HB 1009 - Colorado will deny state business permits and professional licenses to illegal aliens. Effective January 1, 2007.

HB 1014 - The Colorado attorney general must seek reimbursement from the federal government for all illegal-immigration costs incurred by the state. Effective immediately.

HB 1015 - A person who pays someone for services and reports the payment on IRS form 1099-MISC must withhold state income taxes at the rate of 4.63 percent if the worker fails to provide a correct taxpayer ID number or provides an IRS-issued taxpayer ID number issued for nonresident immigrants. Main provision is effective January 1, 2008.

HB 1017 - Requires employers to attest that employees are legally in the country and that the employer has not altered or falsified the employee's ID documents. It requires employers to maintain copies of identification for new employees and authorizes random inspections. This bill is a good foundation toward necessary employer sanctions against hiring illegal aliens, but it does not mandate use of the federal Basic Pilot program to verify immigration status. DCN hopes this serious flaw will be corrected in the next legislative session. Employers must comply starting January 1, 2007.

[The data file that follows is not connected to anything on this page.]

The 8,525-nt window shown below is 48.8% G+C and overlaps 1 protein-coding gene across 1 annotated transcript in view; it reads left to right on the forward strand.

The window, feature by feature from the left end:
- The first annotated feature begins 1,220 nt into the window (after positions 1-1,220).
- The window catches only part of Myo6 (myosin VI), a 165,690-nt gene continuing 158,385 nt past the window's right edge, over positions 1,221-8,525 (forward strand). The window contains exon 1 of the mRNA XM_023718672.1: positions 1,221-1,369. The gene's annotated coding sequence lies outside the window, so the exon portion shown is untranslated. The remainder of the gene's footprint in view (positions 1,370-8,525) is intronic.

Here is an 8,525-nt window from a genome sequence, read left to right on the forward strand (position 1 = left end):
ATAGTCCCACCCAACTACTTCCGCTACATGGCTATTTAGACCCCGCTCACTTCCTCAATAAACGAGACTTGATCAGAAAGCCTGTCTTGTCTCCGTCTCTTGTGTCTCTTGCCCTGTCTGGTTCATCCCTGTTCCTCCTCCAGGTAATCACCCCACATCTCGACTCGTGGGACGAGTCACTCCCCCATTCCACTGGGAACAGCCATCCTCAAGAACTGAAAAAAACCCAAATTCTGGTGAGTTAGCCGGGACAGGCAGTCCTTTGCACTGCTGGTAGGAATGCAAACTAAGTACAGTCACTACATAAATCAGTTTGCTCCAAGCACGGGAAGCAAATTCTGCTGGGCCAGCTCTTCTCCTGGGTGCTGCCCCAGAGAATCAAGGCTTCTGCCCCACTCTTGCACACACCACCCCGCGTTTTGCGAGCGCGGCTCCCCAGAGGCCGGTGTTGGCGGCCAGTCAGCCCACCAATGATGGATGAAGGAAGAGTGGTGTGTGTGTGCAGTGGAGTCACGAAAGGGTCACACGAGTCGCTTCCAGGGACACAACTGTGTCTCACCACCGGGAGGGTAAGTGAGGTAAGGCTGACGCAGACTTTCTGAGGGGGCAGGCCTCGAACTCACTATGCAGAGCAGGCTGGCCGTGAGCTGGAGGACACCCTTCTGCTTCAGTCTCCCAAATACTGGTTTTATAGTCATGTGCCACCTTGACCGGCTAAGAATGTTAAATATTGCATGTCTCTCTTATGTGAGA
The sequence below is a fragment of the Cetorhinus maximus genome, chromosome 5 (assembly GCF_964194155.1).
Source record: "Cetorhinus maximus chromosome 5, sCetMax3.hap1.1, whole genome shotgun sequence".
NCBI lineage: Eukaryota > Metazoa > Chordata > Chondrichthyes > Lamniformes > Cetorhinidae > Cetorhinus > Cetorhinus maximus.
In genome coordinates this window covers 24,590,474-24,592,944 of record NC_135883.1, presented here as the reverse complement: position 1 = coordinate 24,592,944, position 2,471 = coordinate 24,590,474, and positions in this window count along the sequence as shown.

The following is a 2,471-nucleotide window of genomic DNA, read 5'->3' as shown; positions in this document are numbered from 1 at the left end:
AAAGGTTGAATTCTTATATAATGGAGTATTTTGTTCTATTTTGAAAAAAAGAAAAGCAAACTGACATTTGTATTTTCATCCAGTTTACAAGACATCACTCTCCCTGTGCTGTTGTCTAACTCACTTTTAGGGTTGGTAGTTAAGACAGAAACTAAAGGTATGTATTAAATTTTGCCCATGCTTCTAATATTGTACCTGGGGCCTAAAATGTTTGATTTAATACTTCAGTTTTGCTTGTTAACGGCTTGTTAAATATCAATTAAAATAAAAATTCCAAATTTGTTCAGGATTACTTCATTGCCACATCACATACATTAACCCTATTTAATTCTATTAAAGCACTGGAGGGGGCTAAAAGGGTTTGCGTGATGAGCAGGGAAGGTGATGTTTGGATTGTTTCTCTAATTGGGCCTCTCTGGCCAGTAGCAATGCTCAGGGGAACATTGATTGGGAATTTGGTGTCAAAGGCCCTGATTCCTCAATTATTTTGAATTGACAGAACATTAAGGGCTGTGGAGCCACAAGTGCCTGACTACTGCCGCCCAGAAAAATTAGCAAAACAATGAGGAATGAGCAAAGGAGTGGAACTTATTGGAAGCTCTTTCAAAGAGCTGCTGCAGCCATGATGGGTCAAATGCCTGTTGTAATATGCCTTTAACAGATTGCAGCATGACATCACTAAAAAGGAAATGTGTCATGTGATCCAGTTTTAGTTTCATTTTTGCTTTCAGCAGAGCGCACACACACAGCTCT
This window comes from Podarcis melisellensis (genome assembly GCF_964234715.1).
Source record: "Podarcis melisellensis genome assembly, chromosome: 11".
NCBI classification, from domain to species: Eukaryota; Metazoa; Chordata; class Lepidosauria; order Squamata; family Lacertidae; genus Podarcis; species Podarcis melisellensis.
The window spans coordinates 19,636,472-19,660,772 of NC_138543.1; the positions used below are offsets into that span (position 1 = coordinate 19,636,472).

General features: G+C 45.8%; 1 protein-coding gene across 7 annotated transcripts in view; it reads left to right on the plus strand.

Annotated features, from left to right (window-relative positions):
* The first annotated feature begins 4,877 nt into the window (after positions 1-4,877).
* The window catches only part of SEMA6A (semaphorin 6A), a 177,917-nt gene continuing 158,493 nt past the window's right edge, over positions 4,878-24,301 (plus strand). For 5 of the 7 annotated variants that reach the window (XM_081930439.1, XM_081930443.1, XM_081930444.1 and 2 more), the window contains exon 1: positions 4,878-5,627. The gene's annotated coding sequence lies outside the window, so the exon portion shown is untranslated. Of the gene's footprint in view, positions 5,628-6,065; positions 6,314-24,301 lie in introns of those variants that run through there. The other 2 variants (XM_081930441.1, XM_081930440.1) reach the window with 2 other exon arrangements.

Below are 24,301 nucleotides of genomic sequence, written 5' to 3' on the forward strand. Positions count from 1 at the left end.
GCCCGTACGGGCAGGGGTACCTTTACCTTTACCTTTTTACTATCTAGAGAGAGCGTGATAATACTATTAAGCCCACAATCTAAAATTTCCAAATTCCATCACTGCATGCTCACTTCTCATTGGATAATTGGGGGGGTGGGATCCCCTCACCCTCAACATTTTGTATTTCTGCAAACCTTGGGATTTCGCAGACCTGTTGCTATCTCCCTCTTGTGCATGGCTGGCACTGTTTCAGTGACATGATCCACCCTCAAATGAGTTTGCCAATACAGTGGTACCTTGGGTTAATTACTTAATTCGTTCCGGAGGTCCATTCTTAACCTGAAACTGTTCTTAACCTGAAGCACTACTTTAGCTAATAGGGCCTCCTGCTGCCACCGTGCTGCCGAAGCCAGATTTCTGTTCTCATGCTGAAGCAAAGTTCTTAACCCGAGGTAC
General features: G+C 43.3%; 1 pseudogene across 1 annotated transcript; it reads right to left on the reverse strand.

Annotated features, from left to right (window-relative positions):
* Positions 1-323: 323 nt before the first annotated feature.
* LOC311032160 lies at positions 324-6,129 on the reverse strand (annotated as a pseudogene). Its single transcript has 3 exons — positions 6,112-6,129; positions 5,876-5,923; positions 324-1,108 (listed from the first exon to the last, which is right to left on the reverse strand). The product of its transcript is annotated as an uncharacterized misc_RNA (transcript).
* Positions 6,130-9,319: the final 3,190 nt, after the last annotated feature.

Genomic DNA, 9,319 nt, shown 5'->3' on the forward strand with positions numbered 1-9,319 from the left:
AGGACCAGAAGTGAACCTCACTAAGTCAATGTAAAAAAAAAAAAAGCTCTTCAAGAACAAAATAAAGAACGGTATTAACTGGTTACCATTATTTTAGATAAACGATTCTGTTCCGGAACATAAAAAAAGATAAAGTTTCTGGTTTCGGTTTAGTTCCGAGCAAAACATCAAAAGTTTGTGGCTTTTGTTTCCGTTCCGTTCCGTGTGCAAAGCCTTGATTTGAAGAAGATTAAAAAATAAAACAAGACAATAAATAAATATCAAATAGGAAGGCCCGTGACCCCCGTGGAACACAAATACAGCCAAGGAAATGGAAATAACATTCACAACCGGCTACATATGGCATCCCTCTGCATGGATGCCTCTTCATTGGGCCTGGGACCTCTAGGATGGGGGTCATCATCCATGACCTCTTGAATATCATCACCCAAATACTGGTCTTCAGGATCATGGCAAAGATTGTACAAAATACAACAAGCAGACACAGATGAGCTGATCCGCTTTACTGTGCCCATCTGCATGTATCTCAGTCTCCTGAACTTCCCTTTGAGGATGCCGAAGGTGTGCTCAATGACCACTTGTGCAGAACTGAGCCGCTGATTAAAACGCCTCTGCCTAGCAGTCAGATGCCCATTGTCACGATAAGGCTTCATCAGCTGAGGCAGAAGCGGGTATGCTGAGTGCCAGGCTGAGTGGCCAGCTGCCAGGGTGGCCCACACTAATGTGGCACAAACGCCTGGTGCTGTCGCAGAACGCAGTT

HB (House Bill) 1023 - The most important reform bill to come out of the session. This bill limits state services to illegal aliens and embodies the essence of the DCN initiative and is similar to section 9 of the strong Georgia bill passed in 2006.

HB 1023 requires each applicant who applies for public benefits to affirm that they are lawfully present in the country, and thus denies most non-emergency services to illegal aliens over the age of 18. Those seeking benefits must present valid ID (from a list determined by the Colorado Department of Revenue) and sign a non-notarized affirmation of lawful presence. If a legal alien utilizes a green card, verification of the A-number is confirmed with US Citizenship and Immigration Services via the Systematic Alien Verification for Entitlement (SAVE) program. Illegal aliens will continue to receive federally mandated services, including K-12 education, but are denied a multitude of previously obtainable services. Effective immediately.

SB (Senate Bill) 4 - Makes it a felony to extort services from illegal aliens through threats based on their immigration status. Effective immediately.

SB 5 - Makes it a felony to coerce involuntary servitude by withholding or destroying immigration documents or making threats based on person's immigration status. Effective immediately.

SB 7 - Makes it a felony for people to vote in an election in which they are not entitled to vote. Effective immediately.